We got the shock of our lives because it had been relatively tame for the majority of the hike. It was as soon as we got up to the exposed ridge, the roaring gusts slammed into us. I estimate 80mph winds (or more) because there was absolutely no way we could walk into it head on.

For your information, I did check the forecast beforehand and it said 50mph gusts which I felt would be okay to deal with. This was a lot stronger! Further evidence that forecasts change almost hourly (especially in winter).

I would have been gutted to get to this point and have to miss out on the summit.

We found shelter on the east side of the ridge and decided to follow the eastern flank around to just below the summit cairn.

I stepped on a frosty bog which broke and left me shin-deep in ice-cold swamp water. Not ideal. I was already envisaging that post-hike cup of tea and we hadn’t even made it to the top.

eastern flank of the summit
Seconds before we got blasted again!
Once we got to just below the summit, it was time to face the wind again.

It hadn’t got any weaker, once we got to the exposed part about 50 metres from the cairn, it was like walking into a hurricane. While every step felt like an hour, eventually we touched the summit cairn and ran back to shelter (we were literally propelled by the wind).

Check out the video slightly further on for a snapshot of what the winds were like. It’s all I could manage before I could feel the phone getting yanked out my hand!

me at the ben chonzie cairn
Taking this selfie was a LOT harder than it looks
We flanked the ridge back the same way around to the path we came up on.

The descent is one one of the simplest you’ll do by Munro standards. A simple case of following the path and then track back down to the car park.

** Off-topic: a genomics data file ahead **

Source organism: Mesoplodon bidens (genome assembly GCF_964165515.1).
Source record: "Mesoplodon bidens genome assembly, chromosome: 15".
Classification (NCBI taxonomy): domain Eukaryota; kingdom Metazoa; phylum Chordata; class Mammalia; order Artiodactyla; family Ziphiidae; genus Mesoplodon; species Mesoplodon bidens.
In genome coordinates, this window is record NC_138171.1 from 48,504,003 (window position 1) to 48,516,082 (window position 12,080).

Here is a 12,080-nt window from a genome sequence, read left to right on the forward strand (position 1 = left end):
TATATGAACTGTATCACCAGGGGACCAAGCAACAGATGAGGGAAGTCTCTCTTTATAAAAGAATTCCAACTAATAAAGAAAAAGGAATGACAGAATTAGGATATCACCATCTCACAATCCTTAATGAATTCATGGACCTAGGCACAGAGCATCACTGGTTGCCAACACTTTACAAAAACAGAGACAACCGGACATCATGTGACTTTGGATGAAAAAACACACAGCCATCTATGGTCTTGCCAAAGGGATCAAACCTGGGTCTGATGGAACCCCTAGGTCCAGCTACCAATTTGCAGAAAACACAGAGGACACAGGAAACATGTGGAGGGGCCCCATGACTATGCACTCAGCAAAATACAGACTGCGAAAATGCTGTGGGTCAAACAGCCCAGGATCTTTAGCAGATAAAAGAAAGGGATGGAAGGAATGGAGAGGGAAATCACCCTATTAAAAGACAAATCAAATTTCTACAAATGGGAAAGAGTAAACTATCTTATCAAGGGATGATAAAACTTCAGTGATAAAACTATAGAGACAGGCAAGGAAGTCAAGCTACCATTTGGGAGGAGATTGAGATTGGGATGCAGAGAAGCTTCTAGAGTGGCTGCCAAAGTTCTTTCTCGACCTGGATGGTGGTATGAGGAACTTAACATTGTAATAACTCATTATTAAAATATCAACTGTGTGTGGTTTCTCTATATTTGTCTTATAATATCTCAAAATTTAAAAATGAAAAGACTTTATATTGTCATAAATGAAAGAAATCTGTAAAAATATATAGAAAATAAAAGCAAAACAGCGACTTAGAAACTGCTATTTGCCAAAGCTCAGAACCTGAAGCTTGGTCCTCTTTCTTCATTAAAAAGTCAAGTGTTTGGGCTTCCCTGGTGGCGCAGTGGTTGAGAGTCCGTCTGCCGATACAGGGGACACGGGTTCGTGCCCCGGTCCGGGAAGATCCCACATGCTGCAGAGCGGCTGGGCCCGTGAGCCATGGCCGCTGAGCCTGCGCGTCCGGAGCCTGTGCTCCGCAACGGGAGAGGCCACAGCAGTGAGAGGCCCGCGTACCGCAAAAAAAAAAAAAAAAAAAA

The weather had really started to clear as we descended and it opened us up to some brilliant views of the surrounding peaks.

Amusingly, we came across dozens of other hikers on their way up (as we came down). Many of them without a neck-warmer, hat, gloves, or appropriate jackets.

Not prepared for a winter hike, to say the least. I’m intrigued to know how many made it to the top….if any!

There are plenty of spots for some post-hike food or a cup of tea. Comrie and Crieff are filled with quaint cafes and nice restaurants. We got a tea and cake in Cafe Rhubarb in Crieff – highly recommended!

Nearby Hikes

What makes Ben Chonzie quite unique is that it’s not got any other Munros anywhere nearby. It’s the highest point for quite some distance meaning it has some excellent views.

the surroundings as we descended
The best views we got were on the way down
Saying that, there are a couple of Corbetts nearby. Auchnafree Hill is directly to the east of Chonzie and can be accessed from Glen Turret.

There’s another Corbett, Creag Uchdag, which can be accessed from the same starting point as Ben Chonzie.

The closest Munros are Ben Vorlich and Stuc a’Chroin which are just to the south of Loch Earn.

To Conclude

While we didn’t get to experience any of the views, it was still an exhilarating hike up one of the country’s easier Munros. I always love battling the elements and the bigger challenge gives me more determination to get to the summit.

The route is as straightforward as you’ll get and on a nice summer’s day, this could easily be a pleasant family day out.

With the fact that it’s easy means it will also be busy but that’s to be expected! I would definitely go up again to experience the views.

As always, thanks a lot for reading and leave any comments or questions in the box below. 🙂




  1. Another great place of Scotland to visit. I am a fanatci of Scotland, I love the place, the country , the people and the outdoors are breathtaking for me.

    I have taken note of all the tips and suggestions and diretions you give to get the this wonderful place and this coming summer my and my family are planning our second trip to Scotland, I will definately make sure we will visit this part and maybe take beautiful pictures of the area. thank you for the idea

    • Thanks a lot for your comment!

      Scotland certainly is a beautiful country 🙂 I would definitely recommend you do some hiking when you come to Scotland. Ben Chonzie is definitely a good option if you’re coming with your family, so is Ben Wyvis.

  2. Greetings to youYour website looks pretty and the theme is beautifulI think that this article written by you even though I did not hear about this place and I have never gone there, according to your descriptions, having a beautiful place and with natural values and maybe one day I go here for your article and much successcheers bajram

    • Thanks a lot for your comment!

      Scotland certainly is a beautiful place, I recommend you visit!